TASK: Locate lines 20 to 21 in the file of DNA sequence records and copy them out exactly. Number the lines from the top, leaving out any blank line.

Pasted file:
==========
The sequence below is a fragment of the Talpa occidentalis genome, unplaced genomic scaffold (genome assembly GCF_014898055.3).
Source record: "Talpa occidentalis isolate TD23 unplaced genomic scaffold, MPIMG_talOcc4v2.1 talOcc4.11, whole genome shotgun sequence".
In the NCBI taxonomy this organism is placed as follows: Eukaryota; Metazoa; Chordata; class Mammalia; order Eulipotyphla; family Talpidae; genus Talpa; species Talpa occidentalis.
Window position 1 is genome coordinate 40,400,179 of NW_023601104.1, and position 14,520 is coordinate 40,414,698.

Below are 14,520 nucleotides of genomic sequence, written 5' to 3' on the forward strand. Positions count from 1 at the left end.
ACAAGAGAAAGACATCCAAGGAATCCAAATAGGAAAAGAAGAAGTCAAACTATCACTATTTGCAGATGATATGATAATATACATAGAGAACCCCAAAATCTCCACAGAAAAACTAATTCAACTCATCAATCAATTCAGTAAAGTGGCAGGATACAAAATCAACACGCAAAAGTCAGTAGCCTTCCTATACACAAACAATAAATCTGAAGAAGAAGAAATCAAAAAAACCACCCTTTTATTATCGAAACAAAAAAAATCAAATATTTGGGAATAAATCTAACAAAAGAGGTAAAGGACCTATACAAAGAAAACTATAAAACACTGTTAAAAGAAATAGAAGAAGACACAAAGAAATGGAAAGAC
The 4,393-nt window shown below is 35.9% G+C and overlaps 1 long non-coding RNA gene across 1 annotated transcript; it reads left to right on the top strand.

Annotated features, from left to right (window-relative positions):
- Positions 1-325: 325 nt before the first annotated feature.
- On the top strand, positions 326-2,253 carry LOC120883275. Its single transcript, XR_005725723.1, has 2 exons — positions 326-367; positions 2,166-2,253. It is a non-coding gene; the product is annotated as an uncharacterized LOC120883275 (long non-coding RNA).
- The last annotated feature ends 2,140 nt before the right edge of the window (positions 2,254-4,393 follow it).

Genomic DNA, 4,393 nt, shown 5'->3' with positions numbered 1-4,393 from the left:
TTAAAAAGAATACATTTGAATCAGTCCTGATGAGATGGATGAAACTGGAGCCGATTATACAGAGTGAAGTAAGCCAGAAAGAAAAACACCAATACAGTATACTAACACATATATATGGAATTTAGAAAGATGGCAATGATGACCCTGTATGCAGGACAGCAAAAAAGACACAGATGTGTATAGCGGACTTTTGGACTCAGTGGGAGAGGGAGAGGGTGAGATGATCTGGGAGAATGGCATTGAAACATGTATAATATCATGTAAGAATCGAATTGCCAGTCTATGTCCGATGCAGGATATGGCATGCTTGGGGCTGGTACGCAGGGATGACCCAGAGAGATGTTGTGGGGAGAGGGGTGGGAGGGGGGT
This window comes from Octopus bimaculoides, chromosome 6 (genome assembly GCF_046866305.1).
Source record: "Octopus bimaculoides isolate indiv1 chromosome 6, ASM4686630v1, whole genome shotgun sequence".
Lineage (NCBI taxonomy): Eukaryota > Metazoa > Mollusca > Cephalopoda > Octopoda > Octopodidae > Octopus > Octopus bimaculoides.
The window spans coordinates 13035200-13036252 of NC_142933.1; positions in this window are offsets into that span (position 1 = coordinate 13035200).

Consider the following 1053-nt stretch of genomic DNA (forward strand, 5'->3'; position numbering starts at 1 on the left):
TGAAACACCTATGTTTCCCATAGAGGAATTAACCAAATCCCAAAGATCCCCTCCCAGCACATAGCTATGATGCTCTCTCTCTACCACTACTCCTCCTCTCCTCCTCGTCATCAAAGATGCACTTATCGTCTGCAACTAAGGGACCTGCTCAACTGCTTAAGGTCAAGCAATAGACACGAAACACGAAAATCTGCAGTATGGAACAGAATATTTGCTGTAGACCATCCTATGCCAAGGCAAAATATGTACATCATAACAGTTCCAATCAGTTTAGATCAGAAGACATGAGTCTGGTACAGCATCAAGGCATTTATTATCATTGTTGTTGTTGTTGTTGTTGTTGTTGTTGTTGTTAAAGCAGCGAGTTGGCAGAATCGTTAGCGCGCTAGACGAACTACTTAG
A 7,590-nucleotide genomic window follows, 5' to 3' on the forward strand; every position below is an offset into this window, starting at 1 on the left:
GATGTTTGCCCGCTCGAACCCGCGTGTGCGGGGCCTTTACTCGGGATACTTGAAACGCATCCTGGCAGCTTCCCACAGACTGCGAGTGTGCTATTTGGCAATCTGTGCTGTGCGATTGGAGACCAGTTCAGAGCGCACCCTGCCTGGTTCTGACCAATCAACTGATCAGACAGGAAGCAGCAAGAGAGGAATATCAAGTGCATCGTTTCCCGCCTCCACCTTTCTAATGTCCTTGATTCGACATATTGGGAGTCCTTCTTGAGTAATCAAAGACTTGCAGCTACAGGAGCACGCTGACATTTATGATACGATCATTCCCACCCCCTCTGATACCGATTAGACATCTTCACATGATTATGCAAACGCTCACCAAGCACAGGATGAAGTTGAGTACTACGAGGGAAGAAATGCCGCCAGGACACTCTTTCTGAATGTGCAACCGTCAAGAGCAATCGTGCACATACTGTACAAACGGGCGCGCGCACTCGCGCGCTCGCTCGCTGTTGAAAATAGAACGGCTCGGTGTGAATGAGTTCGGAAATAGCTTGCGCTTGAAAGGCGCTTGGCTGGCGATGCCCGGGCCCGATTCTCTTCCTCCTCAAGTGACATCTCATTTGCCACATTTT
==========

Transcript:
A 7,590-nucleotide genomic window follows, 5' to 3' on the forward strand; every position below is an offset into this window, starting at 1 on the left:
GATGTTTGCCCGCTCGAACCCGCGTGTGCGGGGCCTTTACTCGGGATACTTGAAACGCATCCTGGCAGCTTCCCACAGACTGCGAGTGTGCTATTTGGCAATCTGTGCTGTGCGATTGGAGACCAGTTCAGAGCGCACCCTGCCTGGTTCTGACCAATCAACTGATCAGACAGGAAGCAGCAAGAGAGGAATATCAAGTGCATCGTTTCCCGCCTCCACCTTTCTAATGTCCTTGATTCGACATATTGGGAGTCCTTCTTGAGTAATCAAAGACTTGCAGCTACAGGAGCACGCTGACATTTATGATACGATCATTCCCACCCCCTCTGATACCGATTAGACATCTTCACATGATTATGCAAACGCTCACCAAGCACAGGATGAAGTTGAGTACTACGAGGGAAGAAATGCCGCCAGGACACTCTTTCTGAATGTGCAACCGTCAAGAGCAATCGTGCACATACTGTACAAACGGGCGCGCGCACTCGCGCGCTCGCTCGCTGTTGAAAATAGAACGGCTCGGTGTGAATGAGTTCGGAAATAGCTTGCGCTTGAAAGGCGCTTGGCTGGCGATGCCCGGGCCCGATTCTCTTCCTCCTCAAGTGACATCTCATTTGCCACATTTT